Andy Wilman claims the new motoring show with Jeremy Clarkson, Richard Hammond and James may will offer “lots of newness,” despite all three being familiar faces. Just a day after Amazon announced they signed the trio, Wilman has revealed more about the deal.
Wilman, who helped create Top Gear’s hugely popular format, remained its producer until shortly after Clarkson was dismissed in March this year, told Broadcast magazine that Amazon’s was the “strongest and most intelligent offer.”
“Money, freedom and a love of quality. Those three things are what was attractive,” he said, claiming that the new show has been backed by a “really good budget,” most likely to be Amazon’s single biggest investment in original content to date.
“Everyone we have talked to has said to us: ‘They leave you alone to make your show.’ That’s a big one for us – we don’t like interference, we don’t need to be policed,” he said. Following the announcement on Thursday, many industry voices indicated that freedom from the demands of advertisers, as offered by the BBC and SVOD platforms like Amazon, was crucial for the show’s success, with the hosts known to trash-talk car manufacturers.
Wilman also disclosed some details about the new program’s format, which would include “lots of newness” but still some echoes of the team’s Top Gear heritage, with “indoor” studio elements and international escapades.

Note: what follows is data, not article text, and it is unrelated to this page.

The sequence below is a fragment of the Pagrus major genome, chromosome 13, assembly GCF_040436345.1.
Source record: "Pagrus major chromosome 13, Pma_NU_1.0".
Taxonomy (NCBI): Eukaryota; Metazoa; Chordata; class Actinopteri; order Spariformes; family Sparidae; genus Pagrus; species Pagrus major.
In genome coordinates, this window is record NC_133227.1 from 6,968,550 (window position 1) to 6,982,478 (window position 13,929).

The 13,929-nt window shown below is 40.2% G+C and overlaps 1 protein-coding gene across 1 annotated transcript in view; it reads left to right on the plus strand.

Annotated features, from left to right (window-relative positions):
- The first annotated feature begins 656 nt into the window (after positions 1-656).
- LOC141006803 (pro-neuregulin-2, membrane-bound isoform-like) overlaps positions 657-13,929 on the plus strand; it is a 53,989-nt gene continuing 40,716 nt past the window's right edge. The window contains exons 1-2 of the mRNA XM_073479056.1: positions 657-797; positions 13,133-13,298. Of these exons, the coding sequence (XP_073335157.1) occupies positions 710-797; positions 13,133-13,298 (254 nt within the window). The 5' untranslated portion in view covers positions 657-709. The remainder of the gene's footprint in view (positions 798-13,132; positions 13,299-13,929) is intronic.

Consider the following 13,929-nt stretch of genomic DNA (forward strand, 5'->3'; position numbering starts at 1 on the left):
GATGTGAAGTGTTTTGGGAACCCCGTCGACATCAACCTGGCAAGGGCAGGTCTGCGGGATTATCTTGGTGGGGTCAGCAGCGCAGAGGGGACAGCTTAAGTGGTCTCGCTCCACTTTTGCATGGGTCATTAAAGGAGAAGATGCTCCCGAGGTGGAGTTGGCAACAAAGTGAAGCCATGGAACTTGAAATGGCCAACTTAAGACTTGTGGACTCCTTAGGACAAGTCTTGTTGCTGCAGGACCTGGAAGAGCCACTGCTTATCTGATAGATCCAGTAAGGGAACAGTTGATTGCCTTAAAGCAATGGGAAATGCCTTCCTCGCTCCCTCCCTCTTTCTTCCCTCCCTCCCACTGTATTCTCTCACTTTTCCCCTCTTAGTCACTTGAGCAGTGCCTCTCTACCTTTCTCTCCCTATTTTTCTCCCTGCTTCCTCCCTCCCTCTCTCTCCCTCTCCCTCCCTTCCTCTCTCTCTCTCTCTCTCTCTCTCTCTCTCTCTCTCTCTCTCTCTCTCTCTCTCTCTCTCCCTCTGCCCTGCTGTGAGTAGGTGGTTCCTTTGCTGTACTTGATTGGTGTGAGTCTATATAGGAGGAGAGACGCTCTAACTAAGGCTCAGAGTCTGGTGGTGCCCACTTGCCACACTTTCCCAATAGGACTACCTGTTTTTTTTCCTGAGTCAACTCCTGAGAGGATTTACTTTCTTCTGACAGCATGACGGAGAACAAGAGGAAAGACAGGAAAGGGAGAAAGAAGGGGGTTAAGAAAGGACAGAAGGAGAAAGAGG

“But there will be a new look, new elements, new home. We’ve been so busy doing the bloody deal … that [the development] process now begins in earnest,” he said.
Each of the three seasons commissioned by Amazon will feature 12 episodes of roughly 60 minutes in length, he claimed, with the first due for delivery in mid-2016. But unlike other streaming formats, he suggested the season might not be made available in one go, instead keeping with the weekly scheduling Top Gear enjoyed on the BBC. “We’re a one trick pony, I wouldn’t watch 12 episodes in a row,” he joked.
In the wake of Clarkson’s dismissal from the BBC, Wilman admitted that there had been “very early chats” with fellow British broadcaster ITV, but a contractual clause had barred them from creating a motoring series on a terrestrial rival for two years.
And on the “fracas” that led to Clarkson’s departure, Wilman said that that the Top Gear team would have stayed with the BBC had it not have happened, while also welcoming his old show’s reboot.
“We didn’t plan this and we would have carried on but that’s life, and crikey it’s looking pretty good right now,” he said. “We get to carry on working, we get new challenges and Top Gear is in good hands. The viewers get two car shows, there’s nothing wrong with that.”